In the absence of widespread vaccine distribution, the COVID-19 pandemic will peak in April with 30,000 active infections, the Fay W. Bozeman College of Public Health reported today in its bi-weekly coronavirus forecast. Active infections today: 25,702.

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The state hopes to be vaccinating 1B group, people over the age of 65, by April, but the general population not in priority jobs will still be waiting on vaccine.

The report also predicted 678 Arkansans will die Jan. 3-18, higher than the death toll recorded in the first five months of the pandemic.

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Other points raised in the report, dated Jan. 8:

* The 15-day model, which has been off by only 2%, predicts 37,000 new cases will be reported Jan. 3-15, bringing the state’s cumulative case total to 270,861. Today’s cumulative: 210,873, according to the Department of Health.

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* In the past two weeks in 24 counties, one of every 100 people was newly diagnosed with COVID-19. All counties have COVID case rates greater than 40 per 10,000.

* Numbers in the 15-day period Jan. 3-15 will represent 15% of Arkansas’s entire caseload since March 2020.

* The highest cumulative hospitalization rates per 100,000 population are in the eastern half of Arkansas, with the exception of Ouachita County. Forty-seven counties have hospitalization rates higher than 5 percent: One of every 20 COVID-19 cases originating in these counties requires hospitalization. Phillips County has the highest rate, 9.9 percent, so that one in 10 cases in that county have required hospitalization. The report notes that higher hospitalization rates may indicate less testing capacity, so that people become sicker.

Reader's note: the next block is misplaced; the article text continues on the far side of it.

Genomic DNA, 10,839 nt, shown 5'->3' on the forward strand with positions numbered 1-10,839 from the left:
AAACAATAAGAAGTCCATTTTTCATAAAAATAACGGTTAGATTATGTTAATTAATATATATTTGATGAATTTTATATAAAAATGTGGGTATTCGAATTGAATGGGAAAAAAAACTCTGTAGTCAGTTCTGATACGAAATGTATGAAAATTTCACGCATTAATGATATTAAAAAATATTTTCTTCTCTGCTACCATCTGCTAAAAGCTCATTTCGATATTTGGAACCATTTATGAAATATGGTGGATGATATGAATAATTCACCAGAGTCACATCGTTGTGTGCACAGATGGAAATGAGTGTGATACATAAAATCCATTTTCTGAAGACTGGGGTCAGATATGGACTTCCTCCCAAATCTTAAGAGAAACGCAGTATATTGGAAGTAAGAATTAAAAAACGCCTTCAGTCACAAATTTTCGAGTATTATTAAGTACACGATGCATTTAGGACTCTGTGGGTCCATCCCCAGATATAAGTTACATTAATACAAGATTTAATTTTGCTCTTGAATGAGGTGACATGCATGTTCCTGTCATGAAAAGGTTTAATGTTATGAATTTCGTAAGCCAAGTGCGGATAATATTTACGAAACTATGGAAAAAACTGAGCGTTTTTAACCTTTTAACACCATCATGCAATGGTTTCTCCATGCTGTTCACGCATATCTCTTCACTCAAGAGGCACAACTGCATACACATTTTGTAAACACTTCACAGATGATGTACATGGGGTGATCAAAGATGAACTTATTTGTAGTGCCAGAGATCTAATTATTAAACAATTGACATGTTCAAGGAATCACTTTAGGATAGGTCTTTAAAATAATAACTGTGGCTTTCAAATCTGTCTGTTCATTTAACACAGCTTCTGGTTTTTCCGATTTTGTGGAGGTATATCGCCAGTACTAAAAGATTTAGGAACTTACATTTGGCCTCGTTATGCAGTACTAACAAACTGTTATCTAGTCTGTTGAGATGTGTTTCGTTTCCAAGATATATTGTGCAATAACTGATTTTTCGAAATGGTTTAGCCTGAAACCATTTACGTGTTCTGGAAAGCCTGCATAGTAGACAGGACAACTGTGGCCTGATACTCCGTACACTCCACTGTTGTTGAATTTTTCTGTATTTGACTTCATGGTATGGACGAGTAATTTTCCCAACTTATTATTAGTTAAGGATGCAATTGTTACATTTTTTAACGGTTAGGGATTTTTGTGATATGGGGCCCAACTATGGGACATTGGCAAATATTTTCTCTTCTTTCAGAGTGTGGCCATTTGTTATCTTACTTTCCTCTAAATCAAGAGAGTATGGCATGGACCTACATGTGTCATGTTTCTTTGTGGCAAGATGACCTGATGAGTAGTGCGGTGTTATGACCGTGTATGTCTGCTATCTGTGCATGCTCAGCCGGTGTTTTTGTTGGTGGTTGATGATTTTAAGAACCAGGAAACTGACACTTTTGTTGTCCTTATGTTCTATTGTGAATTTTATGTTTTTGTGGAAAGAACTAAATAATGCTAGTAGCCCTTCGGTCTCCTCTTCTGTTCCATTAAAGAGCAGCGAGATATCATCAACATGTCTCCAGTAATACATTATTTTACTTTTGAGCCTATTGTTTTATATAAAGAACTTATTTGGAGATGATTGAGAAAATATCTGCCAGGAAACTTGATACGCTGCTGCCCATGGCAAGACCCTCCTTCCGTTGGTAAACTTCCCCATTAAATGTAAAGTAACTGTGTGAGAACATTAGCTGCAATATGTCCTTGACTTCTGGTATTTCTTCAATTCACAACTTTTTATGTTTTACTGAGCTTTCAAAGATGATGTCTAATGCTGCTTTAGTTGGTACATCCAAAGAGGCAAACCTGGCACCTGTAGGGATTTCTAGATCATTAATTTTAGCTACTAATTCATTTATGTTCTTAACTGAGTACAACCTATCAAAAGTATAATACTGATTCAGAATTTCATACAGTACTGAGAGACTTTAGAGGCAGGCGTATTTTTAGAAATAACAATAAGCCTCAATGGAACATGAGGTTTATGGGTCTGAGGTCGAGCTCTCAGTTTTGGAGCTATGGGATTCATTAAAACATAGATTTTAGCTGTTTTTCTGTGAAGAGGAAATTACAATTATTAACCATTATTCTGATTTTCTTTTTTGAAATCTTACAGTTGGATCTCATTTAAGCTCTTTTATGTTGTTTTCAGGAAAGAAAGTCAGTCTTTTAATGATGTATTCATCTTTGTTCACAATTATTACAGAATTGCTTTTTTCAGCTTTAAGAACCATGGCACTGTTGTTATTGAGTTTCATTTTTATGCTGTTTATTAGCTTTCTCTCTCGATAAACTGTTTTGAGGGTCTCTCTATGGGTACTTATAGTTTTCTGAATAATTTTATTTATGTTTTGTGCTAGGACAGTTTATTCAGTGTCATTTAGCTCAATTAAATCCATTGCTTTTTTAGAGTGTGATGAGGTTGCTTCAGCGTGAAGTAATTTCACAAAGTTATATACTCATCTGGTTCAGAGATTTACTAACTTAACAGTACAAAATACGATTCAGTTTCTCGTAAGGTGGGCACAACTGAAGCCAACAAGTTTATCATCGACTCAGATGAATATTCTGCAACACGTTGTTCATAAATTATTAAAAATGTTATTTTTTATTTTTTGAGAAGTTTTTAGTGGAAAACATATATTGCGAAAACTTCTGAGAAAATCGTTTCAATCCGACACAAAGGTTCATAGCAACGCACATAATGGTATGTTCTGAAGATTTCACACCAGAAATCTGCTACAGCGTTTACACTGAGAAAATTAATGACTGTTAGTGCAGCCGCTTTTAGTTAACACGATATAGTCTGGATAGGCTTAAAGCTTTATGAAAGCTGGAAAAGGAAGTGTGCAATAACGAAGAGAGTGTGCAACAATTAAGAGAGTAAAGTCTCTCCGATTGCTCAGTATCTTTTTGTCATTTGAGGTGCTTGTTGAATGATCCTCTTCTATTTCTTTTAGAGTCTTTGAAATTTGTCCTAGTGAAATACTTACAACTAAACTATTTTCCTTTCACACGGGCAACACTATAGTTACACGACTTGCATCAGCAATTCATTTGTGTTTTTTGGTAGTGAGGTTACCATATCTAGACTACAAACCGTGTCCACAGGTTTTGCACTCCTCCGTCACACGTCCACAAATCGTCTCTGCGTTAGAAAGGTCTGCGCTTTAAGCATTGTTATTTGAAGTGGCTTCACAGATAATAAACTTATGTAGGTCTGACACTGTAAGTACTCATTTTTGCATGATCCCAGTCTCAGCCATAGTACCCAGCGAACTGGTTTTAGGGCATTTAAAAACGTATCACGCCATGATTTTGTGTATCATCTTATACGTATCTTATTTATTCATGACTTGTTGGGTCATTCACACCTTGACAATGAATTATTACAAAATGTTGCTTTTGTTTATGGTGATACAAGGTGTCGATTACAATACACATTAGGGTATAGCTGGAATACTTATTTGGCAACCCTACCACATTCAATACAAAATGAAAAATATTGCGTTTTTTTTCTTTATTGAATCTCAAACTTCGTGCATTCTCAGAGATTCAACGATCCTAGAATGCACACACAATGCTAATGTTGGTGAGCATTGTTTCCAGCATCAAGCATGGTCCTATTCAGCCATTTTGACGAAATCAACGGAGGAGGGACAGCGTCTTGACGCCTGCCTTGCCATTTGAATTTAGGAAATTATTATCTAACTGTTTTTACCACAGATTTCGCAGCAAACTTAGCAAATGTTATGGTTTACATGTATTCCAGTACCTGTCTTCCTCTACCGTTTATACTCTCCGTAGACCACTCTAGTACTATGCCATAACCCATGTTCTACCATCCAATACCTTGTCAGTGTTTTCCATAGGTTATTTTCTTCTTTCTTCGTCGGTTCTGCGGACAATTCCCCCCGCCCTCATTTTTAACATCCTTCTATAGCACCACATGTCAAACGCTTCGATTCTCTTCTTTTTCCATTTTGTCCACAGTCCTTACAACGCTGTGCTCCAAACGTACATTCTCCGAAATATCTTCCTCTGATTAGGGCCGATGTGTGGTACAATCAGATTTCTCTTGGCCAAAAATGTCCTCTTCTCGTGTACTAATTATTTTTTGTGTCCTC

Hospitalization rate by county.

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* Long-term projections are that 1,995 people will be hospitalized with COVID on April 23 (a worst-case scenario puts that number at 4,120).

The report summary:

The most concerning conclusion we can reach from the 15-day models is hospitalizations are forecast to increase by 12% over the numbers for the period between Dec. 19 and Jan. 3. If this forecast holds true, there will be extreme pressure on the health care system in Arkansas. While the state may not exceed its capacity to provide hospital care, the system will nevertheless be severely tested.

The 15-day models are forecasting the greatest number of hospitalizations due to COVID-19 will be in adults 60 to 74. Almost one in four adults 60 and over who test positive for COVID-19 will likely be hospitalized. Moreover, older age adults have shown a steep increase in the number of hospitalizations, and may cross the 35-59 age group to become the group with the second highest number of hospitalizations. At least as worrisome is the rapidly increasing number of COVID-19 patients over the age of 75. COVID-19 patients 75 and over tend to have more severe symptoms and are likely to have underlying comorbidities.

The per capita hospitalization rate and the rate of hospitalization for COVID-19 patients strongly suggest an increasing pressure on regional and county hospitals due to COVID-19 patients. Hospitals in larger urban areas, including UAMS, should expect not just pressure from COVID-19 cases originating in the cities where they are located, but also from transfers, as regional and county hospitals are unable to meet the demand or provide care for patients with severe COVID-19 disease.”

The hospital situation is already dire, with ICU beds full in parts of Arkansas.